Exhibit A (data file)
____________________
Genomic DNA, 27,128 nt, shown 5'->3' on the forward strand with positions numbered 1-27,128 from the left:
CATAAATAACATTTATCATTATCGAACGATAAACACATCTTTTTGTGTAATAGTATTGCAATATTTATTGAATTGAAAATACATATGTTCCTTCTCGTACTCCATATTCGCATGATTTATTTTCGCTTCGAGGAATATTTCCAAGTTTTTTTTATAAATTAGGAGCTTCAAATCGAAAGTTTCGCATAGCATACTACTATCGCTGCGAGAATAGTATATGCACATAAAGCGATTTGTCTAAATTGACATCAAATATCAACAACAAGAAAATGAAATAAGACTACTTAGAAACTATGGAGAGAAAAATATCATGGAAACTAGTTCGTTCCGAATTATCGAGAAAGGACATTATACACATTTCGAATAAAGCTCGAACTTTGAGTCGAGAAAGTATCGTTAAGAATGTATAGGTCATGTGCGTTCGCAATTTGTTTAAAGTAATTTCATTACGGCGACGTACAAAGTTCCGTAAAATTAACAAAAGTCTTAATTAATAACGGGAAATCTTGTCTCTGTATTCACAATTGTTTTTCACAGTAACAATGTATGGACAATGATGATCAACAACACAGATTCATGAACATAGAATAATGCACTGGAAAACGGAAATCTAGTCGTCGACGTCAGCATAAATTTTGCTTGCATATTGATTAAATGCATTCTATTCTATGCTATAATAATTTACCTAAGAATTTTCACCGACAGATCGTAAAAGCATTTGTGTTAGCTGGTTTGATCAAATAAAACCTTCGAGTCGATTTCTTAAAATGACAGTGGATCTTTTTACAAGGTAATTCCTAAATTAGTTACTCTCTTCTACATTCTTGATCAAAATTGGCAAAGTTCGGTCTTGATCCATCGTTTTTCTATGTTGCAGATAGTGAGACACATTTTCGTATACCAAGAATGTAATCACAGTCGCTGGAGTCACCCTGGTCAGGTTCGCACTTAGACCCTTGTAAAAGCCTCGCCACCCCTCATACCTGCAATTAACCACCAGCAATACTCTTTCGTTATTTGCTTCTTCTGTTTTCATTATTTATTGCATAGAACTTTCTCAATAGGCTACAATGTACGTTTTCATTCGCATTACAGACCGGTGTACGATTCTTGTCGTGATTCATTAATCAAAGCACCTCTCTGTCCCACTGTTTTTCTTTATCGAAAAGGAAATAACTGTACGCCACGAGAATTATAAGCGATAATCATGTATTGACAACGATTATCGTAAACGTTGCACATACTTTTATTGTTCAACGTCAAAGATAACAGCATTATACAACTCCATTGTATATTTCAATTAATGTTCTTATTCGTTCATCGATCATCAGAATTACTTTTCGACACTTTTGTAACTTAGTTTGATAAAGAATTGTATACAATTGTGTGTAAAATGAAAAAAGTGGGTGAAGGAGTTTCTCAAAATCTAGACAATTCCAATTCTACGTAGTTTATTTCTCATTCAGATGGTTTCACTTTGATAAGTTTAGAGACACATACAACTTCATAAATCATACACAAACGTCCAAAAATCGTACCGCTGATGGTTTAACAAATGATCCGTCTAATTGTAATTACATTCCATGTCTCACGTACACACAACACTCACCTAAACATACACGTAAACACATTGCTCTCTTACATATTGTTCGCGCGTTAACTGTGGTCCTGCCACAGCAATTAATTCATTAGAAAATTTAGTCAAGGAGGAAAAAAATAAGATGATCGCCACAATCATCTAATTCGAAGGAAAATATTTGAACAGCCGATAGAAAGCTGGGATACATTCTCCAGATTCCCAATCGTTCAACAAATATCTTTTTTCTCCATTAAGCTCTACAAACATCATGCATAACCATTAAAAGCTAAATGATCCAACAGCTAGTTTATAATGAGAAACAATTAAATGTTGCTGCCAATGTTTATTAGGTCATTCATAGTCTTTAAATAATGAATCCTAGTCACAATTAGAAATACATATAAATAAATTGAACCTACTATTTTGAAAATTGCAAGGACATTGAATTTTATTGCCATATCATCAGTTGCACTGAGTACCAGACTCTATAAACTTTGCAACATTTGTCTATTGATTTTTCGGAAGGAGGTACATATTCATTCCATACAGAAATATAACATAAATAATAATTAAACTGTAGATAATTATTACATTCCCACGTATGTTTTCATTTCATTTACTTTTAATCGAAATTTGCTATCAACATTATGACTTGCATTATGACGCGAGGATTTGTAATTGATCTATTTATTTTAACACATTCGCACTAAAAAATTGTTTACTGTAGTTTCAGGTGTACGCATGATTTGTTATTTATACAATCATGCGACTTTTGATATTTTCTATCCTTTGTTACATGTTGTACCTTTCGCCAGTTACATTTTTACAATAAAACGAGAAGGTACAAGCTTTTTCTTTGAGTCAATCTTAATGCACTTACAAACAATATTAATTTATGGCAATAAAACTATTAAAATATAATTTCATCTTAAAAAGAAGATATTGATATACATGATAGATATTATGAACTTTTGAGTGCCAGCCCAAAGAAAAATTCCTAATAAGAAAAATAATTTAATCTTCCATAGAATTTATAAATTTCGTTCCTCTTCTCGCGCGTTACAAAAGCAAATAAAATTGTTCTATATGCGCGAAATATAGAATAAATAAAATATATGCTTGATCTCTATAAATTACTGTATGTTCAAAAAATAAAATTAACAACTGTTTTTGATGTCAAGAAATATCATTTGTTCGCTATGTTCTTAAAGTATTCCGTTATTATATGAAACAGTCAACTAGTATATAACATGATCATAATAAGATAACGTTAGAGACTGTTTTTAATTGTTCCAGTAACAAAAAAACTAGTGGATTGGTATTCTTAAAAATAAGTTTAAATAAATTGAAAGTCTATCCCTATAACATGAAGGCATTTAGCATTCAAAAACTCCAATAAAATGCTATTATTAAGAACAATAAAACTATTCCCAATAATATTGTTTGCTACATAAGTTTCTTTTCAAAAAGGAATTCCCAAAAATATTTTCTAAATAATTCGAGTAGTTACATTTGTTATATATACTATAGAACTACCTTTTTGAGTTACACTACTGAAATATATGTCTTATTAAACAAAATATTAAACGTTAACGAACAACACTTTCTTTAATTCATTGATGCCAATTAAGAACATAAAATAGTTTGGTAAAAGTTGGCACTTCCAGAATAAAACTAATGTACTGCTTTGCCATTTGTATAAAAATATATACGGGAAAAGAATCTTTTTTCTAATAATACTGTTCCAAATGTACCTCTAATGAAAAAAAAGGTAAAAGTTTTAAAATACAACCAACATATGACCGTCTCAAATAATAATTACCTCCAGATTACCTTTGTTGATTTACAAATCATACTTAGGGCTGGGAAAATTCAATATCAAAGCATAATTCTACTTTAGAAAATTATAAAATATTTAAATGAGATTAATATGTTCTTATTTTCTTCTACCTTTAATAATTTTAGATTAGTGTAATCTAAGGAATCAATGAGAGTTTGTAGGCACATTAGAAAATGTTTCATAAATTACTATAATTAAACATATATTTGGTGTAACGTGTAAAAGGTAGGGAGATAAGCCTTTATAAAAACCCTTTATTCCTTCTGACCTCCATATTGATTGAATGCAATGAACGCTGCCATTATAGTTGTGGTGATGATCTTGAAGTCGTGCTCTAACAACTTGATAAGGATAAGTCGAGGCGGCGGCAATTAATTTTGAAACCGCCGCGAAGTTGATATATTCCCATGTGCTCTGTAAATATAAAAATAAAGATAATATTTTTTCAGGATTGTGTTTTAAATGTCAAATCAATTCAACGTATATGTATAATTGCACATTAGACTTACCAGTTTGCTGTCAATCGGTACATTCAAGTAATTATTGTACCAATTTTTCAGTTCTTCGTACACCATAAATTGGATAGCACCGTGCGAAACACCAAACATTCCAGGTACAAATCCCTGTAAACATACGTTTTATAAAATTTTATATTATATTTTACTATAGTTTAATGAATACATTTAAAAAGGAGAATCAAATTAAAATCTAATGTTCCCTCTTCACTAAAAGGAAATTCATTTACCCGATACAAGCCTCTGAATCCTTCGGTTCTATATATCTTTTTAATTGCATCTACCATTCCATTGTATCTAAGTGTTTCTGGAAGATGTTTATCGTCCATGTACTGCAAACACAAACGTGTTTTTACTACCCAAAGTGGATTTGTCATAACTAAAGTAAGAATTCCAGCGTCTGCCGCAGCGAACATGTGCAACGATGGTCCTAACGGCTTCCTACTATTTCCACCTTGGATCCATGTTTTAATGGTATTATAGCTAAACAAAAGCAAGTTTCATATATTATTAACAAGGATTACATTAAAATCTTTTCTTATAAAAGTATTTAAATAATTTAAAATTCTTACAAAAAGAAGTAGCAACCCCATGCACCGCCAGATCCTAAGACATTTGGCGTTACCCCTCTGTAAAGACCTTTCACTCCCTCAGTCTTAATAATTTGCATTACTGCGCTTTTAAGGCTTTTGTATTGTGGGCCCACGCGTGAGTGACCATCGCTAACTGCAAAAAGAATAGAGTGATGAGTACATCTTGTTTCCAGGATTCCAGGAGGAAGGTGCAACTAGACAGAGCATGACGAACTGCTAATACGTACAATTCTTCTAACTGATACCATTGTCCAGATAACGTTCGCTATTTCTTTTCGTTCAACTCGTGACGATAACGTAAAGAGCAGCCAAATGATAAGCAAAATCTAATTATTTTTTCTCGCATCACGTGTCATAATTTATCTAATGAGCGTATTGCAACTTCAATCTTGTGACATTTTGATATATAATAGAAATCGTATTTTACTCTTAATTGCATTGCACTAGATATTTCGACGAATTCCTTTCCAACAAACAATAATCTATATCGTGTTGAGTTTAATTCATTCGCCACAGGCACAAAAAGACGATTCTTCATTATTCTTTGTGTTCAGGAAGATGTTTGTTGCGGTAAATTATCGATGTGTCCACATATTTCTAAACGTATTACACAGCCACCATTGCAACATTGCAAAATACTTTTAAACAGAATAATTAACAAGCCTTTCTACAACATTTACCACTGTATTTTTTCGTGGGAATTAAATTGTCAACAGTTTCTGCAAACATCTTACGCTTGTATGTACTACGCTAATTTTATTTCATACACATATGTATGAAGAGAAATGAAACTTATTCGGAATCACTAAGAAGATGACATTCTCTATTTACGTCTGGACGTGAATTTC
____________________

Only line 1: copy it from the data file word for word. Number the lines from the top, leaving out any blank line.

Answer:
Genomic DNA, 27,128 nt, shown 5'->3' on the forward strand with positions numbered 1-27,128 from the left: